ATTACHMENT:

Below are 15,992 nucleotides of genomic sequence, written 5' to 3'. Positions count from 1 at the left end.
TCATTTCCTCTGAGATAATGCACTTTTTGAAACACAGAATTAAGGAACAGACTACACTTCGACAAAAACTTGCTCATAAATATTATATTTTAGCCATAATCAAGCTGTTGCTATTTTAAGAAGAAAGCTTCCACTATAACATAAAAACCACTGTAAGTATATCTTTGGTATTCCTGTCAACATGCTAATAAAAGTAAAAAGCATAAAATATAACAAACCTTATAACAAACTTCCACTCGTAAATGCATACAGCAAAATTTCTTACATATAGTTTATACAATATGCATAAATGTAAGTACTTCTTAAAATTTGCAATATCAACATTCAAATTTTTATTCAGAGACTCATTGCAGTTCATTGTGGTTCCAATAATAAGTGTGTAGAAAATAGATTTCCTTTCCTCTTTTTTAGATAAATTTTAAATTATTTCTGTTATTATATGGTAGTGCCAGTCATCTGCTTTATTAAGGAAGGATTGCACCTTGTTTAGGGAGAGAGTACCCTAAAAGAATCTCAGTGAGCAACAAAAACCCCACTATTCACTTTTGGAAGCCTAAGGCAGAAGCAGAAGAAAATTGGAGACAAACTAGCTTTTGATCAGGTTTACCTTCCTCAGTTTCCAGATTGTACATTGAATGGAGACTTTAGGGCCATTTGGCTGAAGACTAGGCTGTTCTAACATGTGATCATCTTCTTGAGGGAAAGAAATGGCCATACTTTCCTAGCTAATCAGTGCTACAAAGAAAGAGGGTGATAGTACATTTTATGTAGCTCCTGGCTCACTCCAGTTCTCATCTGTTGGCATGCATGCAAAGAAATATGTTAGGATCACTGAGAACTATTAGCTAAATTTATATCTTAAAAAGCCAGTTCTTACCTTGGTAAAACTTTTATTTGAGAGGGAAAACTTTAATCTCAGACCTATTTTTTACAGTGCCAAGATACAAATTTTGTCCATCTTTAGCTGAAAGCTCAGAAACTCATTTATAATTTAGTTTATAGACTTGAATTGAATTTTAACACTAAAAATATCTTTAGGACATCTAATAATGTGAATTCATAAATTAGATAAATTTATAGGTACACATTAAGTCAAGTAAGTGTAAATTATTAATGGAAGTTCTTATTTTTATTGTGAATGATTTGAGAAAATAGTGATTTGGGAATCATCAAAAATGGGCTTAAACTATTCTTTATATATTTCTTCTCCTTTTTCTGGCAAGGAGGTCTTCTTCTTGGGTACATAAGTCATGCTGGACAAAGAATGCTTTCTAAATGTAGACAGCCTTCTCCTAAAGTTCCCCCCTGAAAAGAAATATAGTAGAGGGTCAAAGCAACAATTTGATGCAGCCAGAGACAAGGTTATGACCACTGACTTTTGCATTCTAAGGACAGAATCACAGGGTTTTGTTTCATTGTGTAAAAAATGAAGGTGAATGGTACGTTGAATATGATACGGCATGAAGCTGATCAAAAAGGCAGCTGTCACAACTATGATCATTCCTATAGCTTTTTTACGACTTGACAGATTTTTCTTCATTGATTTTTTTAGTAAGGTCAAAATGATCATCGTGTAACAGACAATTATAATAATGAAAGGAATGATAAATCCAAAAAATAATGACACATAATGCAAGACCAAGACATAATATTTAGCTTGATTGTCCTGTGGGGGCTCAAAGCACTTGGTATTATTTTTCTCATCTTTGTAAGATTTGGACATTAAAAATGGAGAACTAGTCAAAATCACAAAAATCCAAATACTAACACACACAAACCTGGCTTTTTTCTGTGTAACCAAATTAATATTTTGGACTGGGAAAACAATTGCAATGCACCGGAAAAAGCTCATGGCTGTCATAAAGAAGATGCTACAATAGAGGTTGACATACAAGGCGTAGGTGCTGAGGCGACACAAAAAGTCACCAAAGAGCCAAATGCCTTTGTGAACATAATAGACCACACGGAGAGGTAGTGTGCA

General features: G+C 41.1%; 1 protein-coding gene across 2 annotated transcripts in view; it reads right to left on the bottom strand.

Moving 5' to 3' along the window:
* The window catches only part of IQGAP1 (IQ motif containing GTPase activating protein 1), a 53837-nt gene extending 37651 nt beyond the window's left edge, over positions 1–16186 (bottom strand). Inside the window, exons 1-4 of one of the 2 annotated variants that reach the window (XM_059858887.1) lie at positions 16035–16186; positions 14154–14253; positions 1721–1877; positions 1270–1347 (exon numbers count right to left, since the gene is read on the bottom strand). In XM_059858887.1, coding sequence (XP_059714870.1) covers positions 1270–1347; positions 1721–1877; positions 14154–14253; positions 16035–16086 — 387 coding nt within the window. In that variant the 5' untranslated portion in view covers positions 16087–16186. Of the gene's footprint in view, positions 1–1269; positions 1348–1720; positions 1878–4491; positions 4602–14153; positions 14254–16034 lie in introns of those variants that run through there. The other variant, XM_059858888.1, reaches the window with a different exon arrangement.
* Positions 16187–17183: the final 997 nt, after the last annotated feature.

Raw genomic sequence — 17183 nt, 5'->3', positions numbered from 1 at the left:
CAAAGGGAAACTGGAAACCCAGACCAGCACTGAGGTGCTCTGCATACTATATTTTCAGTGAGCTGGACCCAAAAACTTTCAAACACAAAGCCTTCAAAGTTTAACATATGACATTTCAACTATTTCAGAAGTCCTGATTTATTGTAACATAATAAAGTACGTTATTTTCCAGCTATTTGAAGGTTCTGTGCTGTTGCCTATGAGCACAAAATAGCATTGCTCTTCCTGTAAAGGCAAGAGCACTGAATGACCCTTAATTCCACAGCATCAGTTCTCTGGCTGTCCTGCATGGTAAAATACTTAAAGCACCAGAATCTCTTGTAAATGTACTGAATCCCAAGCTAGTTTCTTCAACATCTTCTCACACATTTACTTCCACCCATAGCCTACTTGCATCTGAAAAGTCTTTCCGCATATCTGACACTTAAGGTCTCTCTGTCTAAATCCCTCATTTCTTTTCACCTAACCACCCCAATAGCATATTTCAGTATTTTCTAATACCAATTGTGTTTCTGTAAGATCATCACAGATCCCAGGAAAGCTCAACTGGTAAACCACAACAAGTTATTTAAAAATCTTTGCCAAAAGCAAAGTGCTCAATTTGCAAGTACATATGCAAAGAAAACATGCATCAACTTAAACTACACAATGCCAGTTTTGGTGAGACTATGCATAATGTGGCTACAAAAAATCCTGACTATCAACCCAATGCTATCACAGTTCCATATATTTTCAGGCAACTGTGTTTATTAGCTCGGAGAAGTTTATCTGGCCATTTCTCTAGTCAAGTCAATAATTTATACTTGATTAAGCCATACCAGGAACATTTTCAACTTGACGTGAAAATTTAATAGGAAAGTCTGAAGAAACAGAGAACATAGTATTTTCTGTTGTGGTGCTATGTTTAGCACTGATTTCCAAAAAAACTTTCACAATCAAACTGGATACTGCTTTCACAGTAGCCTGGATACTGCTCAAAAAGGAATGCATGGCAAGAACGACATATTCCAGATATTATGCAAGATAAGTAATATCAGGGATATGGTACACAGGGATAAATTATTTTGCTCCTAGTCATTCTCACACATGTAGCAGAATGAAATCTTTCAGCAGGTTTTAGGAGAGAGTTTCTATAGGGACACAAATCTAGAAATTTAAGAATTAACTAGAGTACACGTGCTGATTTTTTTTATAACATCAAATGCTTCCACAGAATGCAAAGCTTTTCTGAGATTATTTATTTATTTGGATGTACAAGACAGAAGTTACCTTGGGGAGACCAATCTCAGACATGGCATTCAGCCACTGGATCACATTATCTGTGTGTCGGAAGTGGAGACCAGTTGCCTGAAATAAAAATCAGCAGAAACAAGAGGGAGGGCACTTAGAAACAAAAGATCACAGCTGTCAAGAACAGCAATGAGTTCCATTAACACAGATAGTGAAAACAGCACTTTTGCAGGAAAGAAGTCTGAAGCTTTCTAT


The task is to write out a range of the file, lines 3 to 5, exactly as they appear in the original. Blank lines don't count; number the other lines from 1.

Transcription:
General features: G+C 41.1%; 1 protein-coding gene across 2 annotated transcripts in view; it reads right to left on the bottom strand.

Moving 5' to 3' along the window:
* The window catches only part of IQGAP1 (IQ motif containing GTPase activating protein 1), a 53837-nt gene extending 37651 nt beyond the window's left edge, over positions 1–16186 (bottom strand). Inside the window, exons 1-4 of one of the 2 annotated variants that reach the window (XM_059858887.1) lie at positions 16035–16186; positions 14154–14253; positions 1721–1877; positions 1270–1347 (exon numbers count right to left, since the gene is read on the bottom strand). In XM_059858887.1, coding sequence (XP_059714870.1) covers positions 1270–1347; positions 1721–1877; positions 14154–14253; positions 16035–16086 — 387 coding nt within the window. In that variant the 5' untranslated portion in view covers positions 16087–16186. Of the gene's footprint in view, positions 1–1269; positions 1348–1720; positions 1878–4491; positions 4602–14153; positions 14254–16034 lie in introns of those variants that run through there. The other variant, XM_059858888.1, reaches the window with a different exon arrangement.